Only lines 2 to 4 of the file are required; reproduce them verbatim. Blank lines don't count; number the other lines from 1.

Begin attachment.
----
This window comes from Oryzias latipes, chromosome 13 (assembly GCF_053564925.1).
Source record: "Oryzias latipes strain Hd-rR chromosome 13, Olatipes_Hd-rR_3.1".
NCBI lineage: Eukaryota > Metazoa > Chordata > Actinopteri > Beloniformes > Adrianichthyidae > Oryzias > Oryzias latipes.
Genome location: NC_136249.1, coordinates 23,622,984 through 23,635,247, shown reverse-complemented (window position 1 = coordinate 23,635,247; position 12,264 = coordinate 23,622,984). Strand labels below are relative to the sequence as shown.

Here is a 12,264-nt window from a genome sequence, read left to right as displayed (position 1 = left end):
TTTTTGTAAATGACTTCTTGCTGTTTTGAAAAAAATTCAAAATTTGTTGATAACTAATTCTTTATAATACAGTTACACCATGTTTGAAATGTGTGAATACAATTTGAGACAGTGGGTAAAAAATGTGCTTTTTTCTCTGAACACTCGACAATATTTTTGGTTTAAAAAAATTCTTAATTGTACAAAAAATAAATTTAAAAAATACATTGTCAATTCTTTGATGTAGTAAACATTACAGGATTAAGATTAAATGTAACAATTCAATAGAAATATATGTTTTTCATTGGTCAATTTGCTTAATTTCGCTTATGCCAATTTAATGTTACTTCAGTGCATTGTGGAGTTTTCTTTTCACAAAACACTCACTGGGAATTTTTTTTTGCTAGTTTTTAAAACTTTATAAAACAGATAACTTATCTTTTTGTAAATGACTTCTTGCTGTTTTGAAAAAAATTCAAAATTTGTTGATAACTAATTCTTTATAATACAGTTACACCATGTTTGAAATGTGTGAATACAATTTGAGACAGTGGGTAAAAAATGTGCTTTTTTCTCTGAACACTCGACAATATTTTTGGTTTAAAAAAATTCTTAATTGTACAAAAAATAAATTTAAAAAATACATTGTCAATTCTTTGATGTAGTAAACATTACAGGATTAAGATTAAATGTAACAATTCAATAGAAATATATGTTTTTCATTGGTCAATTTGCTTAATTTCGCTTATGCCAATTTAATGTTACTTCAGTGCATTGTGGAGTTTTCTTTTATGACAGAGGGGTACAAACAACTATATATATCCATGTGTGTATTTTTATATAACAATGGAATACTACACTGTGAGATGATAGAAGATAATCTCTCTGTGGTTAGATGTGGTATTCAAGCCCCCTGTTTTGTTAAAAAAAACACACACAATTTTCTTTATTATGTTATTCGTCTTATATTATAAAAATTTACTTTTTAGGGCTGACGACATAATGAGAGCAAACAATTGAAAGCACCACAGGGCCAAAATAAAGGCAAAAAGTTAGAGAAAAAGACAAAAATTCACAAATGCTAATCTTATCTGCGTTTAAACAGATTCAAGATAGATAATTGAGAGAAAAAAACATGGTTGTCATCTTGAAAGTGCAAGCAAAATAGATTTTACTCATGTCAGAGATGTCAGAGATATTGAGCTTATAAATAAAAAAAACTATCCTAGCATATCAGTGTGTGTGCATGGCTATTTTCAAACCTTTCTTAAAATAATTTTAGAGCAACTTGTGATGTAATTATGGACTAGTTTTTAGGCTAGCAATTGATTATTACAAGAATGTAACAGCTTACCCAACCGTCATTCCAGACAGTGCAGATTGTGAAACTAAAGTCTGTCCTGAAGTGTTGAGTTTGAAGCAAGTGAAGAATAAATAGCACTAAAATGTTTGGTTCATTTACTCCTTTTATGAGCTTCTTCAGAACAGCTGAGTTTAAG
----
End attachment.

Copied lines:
Source record: "Oryzias latipes strain Hd-rR chromosome 13, Olatipes_Hd-rR_3.1".
NCBI lineage: Eukaryota > Metazoa > Chordata > Actinopteri > Beloniformes > Adrianichthyidae > Oryzias > Oryzias latipes.
Genome location: NC_136249.1, coordinates 23,622,984 through 23,635,247, shown reverse-complemented (window position 1 = coordinate 23,635,247; position 12,264 = coordinate 23,622,984). Strand labels below are relative to the sequence as shown.